By: Michael Campbell | Twitter: @itsthesoup
Posted: November 13, 2019 | 12:30 p.m.
Carmichael set for fourth term, Webb, Hunter earn second stints in office
PRINCE GEORGE – County voters made their voices heard in a number of key races both locally and those with state-level implications, with the races for three seats on the Prince George Board of Supervisors highlighting last week’s ballot as supervisors incumbents Alan Carmichael, T.J. Webb, and Donald Hunter defeated their challengers
According to preliminary results from the Virginia Department of Elections, the race for District 1 Supervisor saw longtime representative Carmichael best challenger Stacey Everett, earning just short of 2,400 votes, or 55 percent of the votes cast. Looking closer at the returns, Carmichael outpaced Everett at a majority of the district’s five precincts, save the Union Branch and Rives precincts where Everett garnered 50 and 62 percent of the vote respectively.
With his re-election, Carmichael is set to begin his fourth term as supervisor starting in January. In an interview, he said he was thankful for the support he has received from citizens since he began serving as supervisor in 2008.
“The citizens have always supported me in 2008 and I take that very seriously and I am humbled by their support and I will continue to work on the issues that need to be addressed for the next four years. There are going to be some trying times and we have some very important projects that we are faced with.”
Speaking about some of the things residents in District 1 said were concerns for them, Carmichael said the ongoing discussions regarding the replacement of Walton Elementary School was toward the top of many of their lists.
“We have to put this school construction to bed quickly,” he said. “We need to understand why the citizens elect us, to serve as the board of supervisor and also respect the fact they elected school board members to do the same. We have to understand that the school board members are put in place to provide the services and do what is needed for the schools and we are to support that in anyway we can. They are faced with responsibilities and decisions they have to make and we are faced with the financing and how to pay for their needs.”
He added that economic development and investing in infrastructure also were also priorities for voters he talked to during his campaign.
“They want steady growth and the rooftops that help offset their financial responsibilities in-house for their families,” Carmichael remarked. “They want the things to come into Prince George County but they also want their taxes to remain as low as possible. So, their concerns are addressing water and sewer issues we have throughout the county. They also want this school issue to be resolved quickly.”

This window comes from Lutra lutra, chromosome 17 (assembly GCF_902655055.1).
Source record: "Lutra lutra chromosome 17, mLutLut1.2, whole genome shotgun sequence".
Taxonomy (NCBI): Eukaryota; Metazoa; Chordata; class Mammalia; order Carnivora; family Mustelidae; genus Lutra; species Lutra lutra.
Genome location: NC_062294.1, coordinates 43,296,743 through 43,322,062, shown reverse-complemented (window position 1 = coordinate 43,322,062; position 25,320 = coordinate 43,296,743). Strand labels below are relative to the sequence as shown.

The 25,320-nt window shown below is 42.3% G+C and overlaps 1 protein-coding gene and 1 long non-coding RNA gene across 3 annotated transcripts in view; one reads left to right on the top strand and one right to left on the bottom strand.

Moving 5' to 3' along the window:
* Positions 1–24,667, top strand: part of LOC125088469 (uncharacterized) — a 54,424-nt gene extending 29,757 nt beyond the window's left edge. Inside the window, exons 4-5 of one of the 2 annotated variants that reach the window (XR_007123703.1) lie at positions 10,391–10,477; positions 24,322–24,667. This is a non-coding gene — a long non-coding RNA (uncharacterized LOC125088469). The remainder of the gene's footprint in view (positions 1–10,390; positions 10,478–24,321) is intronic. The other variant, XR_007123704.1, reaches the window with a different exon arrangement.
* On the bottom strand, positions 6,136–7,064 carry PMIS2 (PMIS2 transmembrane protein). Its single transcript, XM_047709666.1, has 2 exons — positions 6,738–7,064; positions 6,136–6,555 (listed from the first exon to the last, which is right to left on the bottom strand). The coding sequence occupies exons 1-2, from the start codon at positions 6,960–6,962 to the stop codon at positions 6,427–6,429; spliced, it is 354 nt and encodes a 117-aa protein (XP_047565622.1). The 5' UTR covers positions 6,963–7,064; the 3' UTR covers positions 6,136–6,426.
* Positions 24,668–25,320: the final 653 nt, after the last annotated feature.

Two seats were on the ballot for voters in District 2, where incumbents Donald Hunter and T.J. Webb were victorious over former supervisor and community leader William Gandel. Preliminary results from state election officials show both Webb and Hunter each received 37 percent of the vote, or just over 2,600 votes a piece, with Gandel trailing in third, garnering 1,720 votes and 24 percent of the vote. Results show both Webb and Hunter led in a majority of District 2’s precincts, with the pair being separated only by a few dozens votes.
Additionally, District 2 absentee voting in the supervisors race showed a near-tie as Hunter received 150 votes to Webb’s 144, and Gandel’s 141.
Calls to Hunter for comment on being re-elected for his second term were not returned by the time this article was published but Webb, also slated for a second term on the county board shared his thoughts on a successful re-election bid.
“I am extremely grateful to the citizens for giving me an opportunity to continue to serve,” he said, before some of what he heard while talking to residents in the community regarding topics they would like to see addressed, such as the county’s aging school facilities and what is being done to modernize Prince George’s educational infrastructure.
“I know there are concerns about schools, which we are definitely going to address and we are on the way to doing that,” Webb remarked, referring to supervisors’ action to give the school division the go-ahead to purchase a series of trailers that will serve as classroom space at Walton as chronic air quality issues have resulted in several classrooms being closed for remediation throughout this and the prior school year, along with the approval of $1 million in funding for the architectural and design costs related to construction of a new elementary school, which is expected to be Walton Elementary, once completed.
He continued, “Citizens don’t want tax increases and I am not of the opinion at this point in time that we are going to have a tax increase or if we know what that tax increase is until we see what the numbers are.”
Webb added he will continue his advocacy for long-term plans to address the county’s needs in the areas of water and sewer infrastructure.
“I have a passion and an interest in continuing that so we can try and get ahead of the curve on infrastructure to hopefully support the controlled economic growth that Prince George County needs going forward,” he said.
The county’s constitutional officers ran unopposed, resulting in Commonwealth’s Attorney Susan Fierro, Commissioner of the Revenue Darlene Rowsey, Sheriff H.E. Allin, III, and Treasurer Susan Vargo all being re-elected.
Copyright 2019 by Womack Publishing
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